The UK posture (and France's) is not about destroying Russia beforehand.
It is to essentially hurt it very badly it in an counterstrike. The UK has 4 Trident subs.
There are four nuclear submarines – Vanguard, Victorious, Vigilant and Vengeance – carrying up to 16 Trident ballistic missiles. Each missile is capable of travelling at least 4,000 miles and carries three nuclear warheads.
At least one sub is always at sea. 6000km range x 48 warheads would allow targeting major Russian cities in one region (presumably Western Russia - Moscow, St. Petersburg). That kills a lot of people, Trident's goal was set to kill at least 10M Russians:
Secret files from 70s reveal Trident strike needed 'to kill 10m Russians'
But if you add judicious targeting of concentrated heavy industries near those cities, you could knock out oil refineries, steel foundries, central government offices and workers, main harbors and railway nodes (usually near big cities), agricultural supply chain chokepoints, etc. Can you imagine what that would do to an economy and industrial base in the short and medium term? Agriculture nowadays is so resource-intensive that famine wouldn't surprise me one bit.
A much more elaborate and extensive version of the USAF WW2 1943 raid on Schweinfurt's ballbearing factories which was intended to cripple the German war effort by denying it a key ingredient to all engines. That failed not necessarily because it was a bad idea, but because real-world, not theoretical, bomb accuracies were nowhere near sufficient for that goal (the factories barely got hit). Nukes don't have that problem.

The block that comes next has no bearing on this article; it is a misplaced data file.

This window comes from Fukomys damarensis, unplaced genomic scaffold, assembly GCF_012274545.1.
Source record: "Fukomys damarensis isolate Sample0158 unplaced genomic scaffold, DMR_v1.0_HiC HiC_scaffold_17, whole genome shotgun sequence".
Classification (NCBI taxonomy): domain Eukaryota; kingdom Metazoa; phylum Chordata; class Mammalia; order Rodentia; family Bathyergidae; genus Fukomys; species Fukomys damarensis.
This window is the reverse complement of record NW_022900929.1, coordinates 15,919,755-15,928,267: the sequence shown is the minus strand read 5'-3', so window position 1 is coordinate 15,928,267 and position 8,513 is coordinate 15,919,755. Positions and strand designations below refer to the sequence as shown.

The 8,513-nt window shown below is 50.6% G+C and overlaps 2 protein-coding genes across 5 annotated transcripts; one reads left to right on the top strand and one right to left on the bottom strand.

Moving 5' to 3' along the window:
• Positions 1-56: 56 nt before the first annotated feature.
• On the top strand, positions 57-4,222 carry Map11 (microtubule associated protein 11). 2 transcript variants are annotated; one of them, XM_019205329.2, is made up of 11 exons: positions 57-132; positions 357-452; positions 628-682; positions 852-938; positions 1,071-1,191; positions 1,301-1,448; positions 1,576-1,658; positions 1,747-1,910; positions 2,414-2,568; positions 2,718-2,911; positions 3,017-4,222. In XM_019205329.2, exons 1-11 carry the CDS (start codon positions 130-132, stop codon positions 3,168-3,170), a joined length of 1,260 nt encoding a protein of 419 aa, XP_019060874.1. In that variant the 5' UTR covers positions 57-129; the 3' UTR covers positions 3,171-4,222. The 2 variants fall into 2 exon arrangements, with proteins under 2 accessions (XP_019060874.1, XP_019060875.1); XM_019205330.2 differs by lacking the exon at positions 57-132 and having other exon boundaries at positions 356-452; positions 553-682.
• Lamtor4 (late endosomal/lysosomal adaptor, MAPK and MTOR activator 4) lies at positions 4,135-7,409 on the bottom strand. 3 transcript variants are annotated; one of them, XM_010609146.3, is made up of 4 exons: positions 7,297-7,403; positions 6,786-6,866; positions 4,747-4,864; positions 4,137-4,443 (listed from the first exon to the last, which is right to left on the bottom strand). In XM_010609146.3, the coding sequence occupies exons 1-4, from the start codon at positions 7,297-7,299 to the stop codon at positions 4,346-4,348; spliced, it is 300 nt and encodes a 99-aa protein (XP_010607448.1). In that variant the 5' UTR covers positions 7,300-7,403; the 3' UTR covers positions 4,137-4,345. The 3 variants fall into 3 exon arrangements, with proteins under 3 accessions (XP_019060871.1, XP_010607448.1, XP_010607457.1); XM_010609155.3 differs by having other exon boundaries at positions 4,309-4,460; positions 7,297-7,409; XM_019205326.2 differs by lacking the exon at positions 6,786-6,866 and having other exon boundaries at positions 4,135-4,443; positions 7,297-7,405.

Rebuilding could take decades and in the meantime Russia would be knocked out of the great powers league. If you're a rational great power leader, but one one doesn't care about human costs, that's what your calculus is about: "can my country maintain its status and power base after such a strike?". Not necessarily "are we utterly annihilated?"
This might not work as well against the US, which has a larger number of big cities, distributed more widely. But knocking out LA, NYC, Houston and its refineries, other big coastal ones (as per comment), some heavy industrial cities doesn't take that many weapons. And it's hard to see the US coming out very well out of that.
Credible and effective anti-ballistic missile defenses would change those calculations however. ABM defenses might not change matters much in a Russia-on-USA exchange, but the much smaller volume of warheads by the lower-tier countries means that a capacity to knock out say 100 incoming warheads reliably, especially if that protection somehow covered the whole country, puts you in a wholly different ballgame.
If instead of the UK, you started making those calculations with China's 300-500 and increasing nukes, the pain factor and longstanding diminution of the US's industrial power and economy increases many times.
Any of those countries, including China, having a credible first strike capability against the US or Russia? No way. Too many nukes in both.
Also, with some nuclear countries (Pakistan, Israel to some extent, India to some extent), their nuclear threat factor to Russia, and especially the US, is either limited or essentially zero as they have limited or no delivery capabilities with the required range. Being able to move them into range is one benefit of ballistic missile subs, besides stealth and not being easily targetable.